- The Washington Times - Wednesday, July 25, 2001

Patrick Ewing has come out of hiding after being sighted about as frequently as Bigfoot in the Pacific Northwest last season.

Ewing showed up in a courtroom in Atlanta earlier this week after signing with the Orlando Magic last week.

His message was agreeable enough. He feels the love in both cities, in the literal and figurative sense.

Ewing puts his pants on one leg at a time in Orlando. He takes his pants off one leg at a time in Atlanta.

Ewing turns 39 next month as he nears the end of a Hall of Fame basketball career that includes about 10 visits to a strip bar called the Gold Club.

The visits prompted Ewing's appearance in Atlanta, where prosecutors contend the Gold Club was a front for organized crime.

It seems Ewing, along with other celebrity athletes, provided the club with a certain gloss.

He is guilty of nothing, except perhaps poor judgment, as he practiced his version of safe sex.

As Ewing testified, he walked into the place, the owner and manager gave him a big hug, and the dancers did the rest in a special room.

Ewing told the jury that either the owner or the manager instructed the dancers to "go ahead and take care of him," which they did in oral fashion as the owner and manager sat next to the 7-footer and got an eyeful.

This beats a courtside seat at an arena, depending on your point of view. This also redefines the meaning of peep show.

This stuff never happens to the average Joe. The average Joe does not walk into a strip bar and wind up in the enthrall of skimpily clad babes, which probably is just as well.

How many men would be strong enough, disciplined enough and tough enough to turn down this sort of personal attention?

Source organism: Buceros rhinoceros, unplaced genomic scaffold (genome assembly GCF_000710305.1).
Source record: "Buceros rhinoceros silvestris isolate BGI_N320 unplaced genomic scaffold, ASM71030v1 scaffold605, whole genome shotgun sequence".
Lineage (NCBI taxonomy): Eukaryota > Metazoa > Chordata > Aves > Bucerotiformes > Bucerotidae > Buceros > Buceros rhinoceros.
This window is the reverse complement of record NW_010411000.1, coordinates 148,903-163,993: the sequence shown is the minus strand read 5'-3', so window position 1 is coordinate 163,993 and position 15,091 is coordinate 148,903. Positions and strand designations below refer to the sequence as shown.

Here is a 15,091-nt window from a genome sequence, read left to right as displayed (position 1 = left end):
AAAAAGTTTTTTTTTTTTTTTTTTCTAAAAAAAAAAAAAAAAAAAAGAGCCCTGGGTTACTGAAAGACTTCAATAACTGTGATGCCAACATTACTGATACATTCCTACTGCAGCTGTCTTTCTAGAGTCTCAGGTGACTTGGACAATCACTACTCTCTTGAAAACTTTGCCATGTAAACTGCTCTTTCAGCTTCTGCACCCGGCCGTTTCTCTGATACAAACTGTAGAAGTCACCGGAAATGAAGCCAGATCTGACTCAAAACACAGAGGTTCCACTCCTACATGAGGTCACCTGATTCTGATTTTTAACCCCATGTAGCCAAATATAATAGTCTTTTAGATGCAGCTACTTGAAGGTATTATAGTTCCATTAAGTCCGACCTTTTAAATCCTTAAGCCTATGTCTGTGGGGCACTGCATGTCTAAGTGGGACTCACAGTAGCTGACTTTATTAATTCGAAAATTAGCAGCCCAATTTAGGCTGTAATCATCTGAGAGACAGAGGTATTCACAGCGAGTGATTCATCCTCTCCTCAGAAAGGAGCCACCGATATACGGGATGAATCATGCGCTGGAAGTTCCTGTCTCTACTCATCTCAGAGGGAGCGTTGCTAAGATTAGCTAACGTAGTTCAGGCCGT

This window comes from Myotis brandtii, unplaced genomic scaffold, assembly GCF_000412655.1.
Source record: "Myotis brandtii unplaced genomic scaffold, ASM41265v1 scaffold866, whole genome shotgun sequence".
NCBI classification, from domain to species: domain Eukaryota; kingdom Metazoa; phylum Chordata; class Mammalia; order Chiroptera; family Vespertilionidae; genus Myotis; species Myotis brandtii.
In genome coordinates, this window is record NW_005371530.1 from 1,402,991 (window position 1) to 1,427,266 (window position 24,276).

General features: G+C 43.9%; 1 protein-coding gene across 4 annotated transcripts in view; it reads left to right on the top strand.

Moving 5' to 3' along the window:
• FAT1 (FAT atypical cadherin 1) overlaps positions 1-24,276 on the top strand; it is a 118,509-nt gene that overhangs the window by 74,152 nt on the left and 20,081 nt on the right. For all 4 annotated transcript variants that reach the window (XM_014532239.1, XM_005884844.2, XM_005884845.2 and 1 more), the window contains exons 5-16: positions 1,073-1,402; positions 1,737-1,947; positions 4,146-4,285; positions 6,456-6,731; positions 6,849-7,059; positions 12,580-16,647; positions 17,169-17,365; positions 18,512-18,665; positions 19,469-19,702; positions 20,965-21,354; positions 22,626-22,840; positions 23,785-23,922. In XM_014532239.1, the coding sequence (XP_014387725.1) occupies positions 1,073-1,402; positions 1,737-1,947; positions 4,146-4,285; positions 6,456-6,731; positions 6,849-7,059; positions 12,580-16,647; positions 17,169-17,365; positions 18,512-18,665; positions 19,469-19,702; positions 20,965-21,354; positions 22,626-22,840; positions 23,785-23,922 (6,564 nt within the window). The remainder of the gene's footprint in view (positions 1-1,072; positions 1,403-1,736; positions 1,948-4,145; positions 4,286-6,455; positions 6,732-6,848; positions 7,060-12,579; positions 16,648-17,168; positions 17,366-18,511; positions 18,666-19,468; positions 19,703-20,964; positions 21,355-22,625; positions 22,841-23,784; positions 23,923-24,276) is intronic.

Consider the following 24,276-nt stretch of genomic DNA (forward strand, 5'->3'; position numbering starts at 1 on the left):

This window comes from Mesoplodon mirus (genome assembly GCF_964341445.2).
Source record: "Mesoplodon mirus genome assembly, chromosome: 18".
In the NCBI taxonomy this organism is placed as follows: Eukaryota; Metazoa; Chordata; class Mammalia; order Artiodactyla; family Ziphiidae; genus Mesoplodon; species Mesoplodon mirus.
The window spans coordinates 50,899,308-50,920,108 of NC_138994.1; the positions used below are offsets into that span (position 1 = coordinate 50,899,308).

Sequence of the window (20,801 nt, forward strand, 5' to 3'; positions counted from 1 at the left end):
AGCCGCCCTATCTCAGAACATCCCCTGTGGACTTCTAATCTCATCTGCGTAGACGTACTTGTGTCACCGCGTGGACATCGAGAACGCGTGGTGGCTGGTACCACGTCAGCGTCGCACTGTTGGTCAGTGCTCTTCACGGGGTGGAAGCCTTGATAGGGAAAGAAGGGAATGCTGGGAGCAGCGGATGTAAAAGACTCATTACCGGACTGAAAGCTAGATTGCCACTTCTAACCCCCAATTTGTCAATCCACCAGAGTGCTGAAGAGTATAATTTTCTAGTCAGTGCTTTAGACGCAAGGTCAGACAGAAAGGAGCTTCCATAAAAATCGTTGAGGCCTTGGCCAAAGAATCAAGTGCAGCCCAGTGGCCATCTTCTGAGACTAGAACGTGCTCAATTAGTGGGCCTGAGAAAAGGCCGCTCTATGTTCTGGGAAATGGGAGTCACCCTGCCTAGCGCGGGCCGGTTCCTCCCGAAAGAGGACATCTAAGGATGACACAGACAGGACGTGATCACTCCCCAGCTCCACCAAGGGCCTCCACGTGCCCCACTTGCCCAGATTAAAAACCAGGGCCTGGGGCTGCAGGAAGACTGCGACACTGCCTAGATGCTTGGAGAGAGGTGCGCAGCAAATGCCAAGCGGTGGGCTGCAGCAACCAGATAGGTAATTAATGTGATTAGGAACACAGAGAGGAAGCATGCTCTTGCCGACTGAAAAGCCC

The exchange with the dancers did not cost Ewing a penny, only about 25 minutes' worth of embarrassing testimony.

It is often said that nobody loves Goliath, but Ewing is there to show otherwise.

He shows up to a club and the fireworks commence. There is no dinner, no small talk, no movie, no flowers and no box of chocolates. He is in the mood, they are in the mood, and the rest is legal history.

Pass the smelling salts. The stenographer has fainted.

NBA action, it truly is fantastic.

They love this game. They also love the goings-on at the Gold Club.

At least there was no biting, and not to raise anew the issue of Marv Albert and his taste in lingerie.

As Ewing might have testified, if prodded, the rallying cry around the NBA is, "Remember the thin Shawn Kemp."

Next to Kemp comes a warning: Whatever you do, be careful out there. If need be, bring along two buddies to watch. They could be character witnesses in the future.

Kemp, of course, leads the NBA in paternity tests, baby showers, alimony payments and lots of Pampers. He would go by "Big Daddy" if Dan Wilkinson didn't already have the nickname.

Kemp has seven children by six women, at last count, plus a weight problem and a warm bed at a drug rehabilitation center. The latter undoubtedly qualifies as a retreat in his case.

Ewing testified that he was serviced on two occasions at the club, meaning that on his approximately eight other visits, he left the establishment feeling frustrated.

Fortunately, this did not jeopardize his relationship with the owner and manager. He would see them on occasion at a game and acknowledge their bond.

"I'd wave when I saw them," Ewing told the jury.

It was the least he could do.

"A couple of times, they asked me for autographs for their kids," he said.

Ewing is not a bad guy, just a guy, and not necessarily the busiest guy.

Wilt Chamberlain claimed to have warmed up with 20,000 women by the time he was 52. The counting alone must have been exhausting.

Magic Johnson did not count the number of women with whom he had shared an intimate moment, except to say it was a high number, a really, really high number, and yes, they were all women.

By these standards, Ewing is almost a lightweight after going a modest 2-for-10 at the strip club.

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